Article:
Get Dressed: Felling Trees Deep in Western Wisconsin Woods
If a tree is felled in the forest and no one is around to see the lumberjack, is he still stylish?
As you ponder that philosophical thought experiment, here's what we're wearing as we head out to inhale 2-stroke exhaust fumes and face a non-zero chance of sudden death.
1. Stihl Forestry Helmet System. A must, even for the weekend lumberjack. The only thing these are missing is Bluetooth and the Sony WH-1000XM4's noise-canceling technology.
2. Woolrich Reversible Padded Shirt. A giant buffalo check for limbing and bucking by day, puffy quilted black nylon for clubbing — or tavern-hopping — by night. Woolrich fits true to size.
3. Makers and Riders 3 Season Weather Proof M1Z Jeans. These will be in the forthcoming MB Hall of Fame. We wear 'em for just about every outdoor activity from November to March. Owner Chris Ontiveros said he was going out of business way back in 2019, but thankfully that turned out to be false. Vanity sized by an inch or two.
4. Pro Mark 9-Layer Apron Chaps. When you're 30 miles from the nearest hospital, the last thing you need is to rip open your femoral artery. These chaps' 9 layers of cut-retardant material can prevent that, have a handy front pocket, and add an additional layer of warmth.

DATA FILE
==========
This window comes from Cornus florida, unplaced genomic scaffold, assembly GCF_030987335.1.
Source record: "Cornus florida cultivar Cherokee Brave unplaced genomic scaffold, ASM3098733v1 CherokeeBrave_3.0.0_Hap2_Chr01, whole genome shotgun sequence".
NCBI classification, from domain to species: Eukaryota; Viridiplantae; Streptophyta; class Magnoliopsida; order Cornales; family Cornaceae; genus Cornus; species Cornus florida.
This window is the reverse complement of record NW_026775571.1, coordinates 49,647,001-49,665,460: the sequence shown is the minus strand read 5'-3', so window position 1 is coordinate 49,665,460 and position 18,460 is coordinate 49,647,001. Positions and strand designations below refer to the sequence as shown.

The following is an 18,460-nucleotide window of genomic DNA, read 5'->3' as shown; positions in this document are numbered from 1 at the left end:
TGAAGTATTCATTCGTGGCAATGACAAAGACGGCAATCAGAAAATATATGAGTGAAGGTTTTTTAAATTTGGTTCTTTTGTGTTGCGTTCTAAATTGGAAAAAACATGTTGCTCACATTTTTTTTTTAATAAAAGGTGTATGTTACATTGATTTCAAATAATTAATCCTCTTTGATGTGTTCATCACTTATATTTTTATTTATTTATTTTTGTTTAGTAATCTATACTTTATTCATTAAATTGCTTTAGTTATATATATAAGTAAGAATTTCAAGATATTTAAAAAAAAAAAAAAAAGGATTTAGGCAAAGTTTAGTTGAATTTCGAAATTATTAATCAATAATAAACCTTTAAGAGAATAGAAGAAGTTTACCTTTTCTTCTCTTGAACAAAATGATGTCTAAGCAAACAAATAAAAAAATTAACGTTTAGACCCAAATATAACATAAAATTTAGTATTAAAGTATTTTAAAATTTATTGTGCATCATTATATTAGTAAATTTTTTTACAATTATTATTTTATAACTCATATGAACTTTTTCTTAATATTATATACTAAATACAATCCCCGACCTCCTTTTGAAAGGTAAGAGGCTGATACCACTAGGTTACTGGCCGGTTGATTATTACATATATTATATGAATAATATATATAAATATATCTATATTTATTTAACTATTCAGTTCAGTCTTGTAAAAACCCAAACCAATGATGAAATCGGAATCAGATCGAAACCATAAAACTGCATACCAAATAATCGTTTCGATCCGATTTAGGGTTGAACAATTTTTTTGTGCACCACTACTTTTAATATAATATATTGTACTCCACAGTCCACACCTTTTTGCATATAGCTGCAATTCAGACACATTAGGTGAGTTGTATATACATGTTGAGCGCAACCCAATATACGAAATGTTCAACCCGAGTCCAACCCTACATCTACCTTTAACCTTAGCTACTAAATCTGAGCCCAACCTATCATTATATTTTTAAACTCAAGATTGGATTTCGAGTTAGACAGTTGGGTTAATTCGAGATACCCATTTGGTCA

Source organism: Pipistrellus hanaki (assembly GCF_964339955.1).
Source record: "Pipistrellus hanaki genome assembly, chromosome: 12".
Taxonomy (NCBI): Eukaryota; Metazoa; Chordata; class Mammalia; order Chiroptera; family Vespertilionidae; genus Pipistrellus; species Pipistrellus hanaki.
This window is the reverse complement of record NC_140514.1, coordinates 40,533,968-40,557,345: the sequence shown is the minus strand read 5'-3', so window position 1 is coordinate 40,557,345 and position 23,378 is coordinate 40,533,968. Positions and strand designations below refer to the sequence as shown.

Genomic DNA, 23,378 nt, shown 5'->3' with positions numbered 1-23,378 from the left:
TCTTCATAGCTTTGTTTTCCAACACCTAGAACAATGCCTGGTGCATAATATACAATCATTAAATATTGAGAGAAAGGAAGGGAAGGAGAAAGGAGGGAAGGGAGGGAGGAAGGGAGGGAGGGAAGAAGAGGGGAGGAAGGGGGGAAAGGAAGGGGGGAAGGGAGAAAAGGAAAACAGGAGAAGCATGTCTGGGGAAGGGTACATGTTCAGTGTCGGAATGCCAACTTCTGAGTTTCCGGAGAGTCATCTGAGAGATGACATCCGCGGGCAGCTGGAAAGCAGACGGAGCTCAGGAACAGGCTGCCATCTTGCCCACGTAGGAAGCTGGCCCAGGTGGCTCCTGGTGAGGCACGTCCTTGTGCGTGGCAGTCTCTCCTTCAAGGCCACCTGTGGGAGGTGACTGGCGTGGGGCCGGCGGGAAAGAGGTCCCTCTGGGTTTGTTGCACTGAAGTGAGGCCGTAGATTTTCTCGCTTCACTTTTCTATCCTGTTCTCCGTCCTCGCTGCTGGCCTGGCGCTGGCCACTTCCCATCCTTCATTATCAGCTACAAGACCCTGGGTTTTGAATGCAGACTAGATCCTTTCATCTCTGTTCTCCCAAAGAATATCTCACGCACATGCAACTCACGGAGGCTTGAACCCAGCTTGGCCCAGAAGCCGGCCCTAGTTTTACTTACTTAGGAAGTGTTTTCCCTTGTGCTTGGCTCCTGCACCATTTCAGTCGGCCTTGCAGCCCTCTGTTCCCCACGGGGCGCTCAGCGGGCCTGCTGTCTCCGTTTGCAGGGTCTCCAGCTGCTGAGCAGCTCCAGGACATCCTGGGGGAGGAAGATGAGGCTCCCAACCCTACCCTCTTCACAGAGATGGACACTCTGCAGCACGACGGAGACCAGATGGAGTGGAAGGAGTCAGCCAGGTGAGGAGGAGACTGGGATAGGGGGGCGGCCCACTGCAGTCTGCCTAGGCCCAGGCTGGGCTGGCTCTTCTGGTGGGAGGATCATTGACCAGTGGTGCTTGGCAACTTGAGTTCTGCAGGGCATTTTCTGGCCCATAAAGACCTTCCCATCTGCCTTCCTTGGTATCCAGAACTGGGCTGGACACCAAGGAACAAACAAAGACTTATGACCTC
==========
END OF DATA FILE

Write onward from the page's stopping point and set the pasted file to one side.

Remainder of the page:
5. Wells Lamont Winter Weather Work Gloves. We've been through a bunch of winter work gloves and these are the warmest, most rugged we've found. 4.5/5 at Amazon with over 1000 reviews. Runs about 2 sizes small (that's the reason for most of the negative reviews). Made in Ethiopia!
6. Carolina Steel Toe Work Boots (Model CA7503). Red Wing gets all the glory, but for actual work Carolina is better. Great for all sorts of labor beyond lumberjacking, especially when your toes are at risk from being crushed or cut off. Made in USA (and they never let you forget it). Carolina runs one size small.
7. Stihl MS 261 C-M. If there is a single piece of advice you take away from this site — besides, say, proper sleeve-rolling technique — it's this: never, ever buy any hardware or tools or machinery labeled "homeowner." Or even "farm & ranch." Always buy pro gear. It's more but always less expensive. This Stihl saw is light and powerful and could last your lifetime.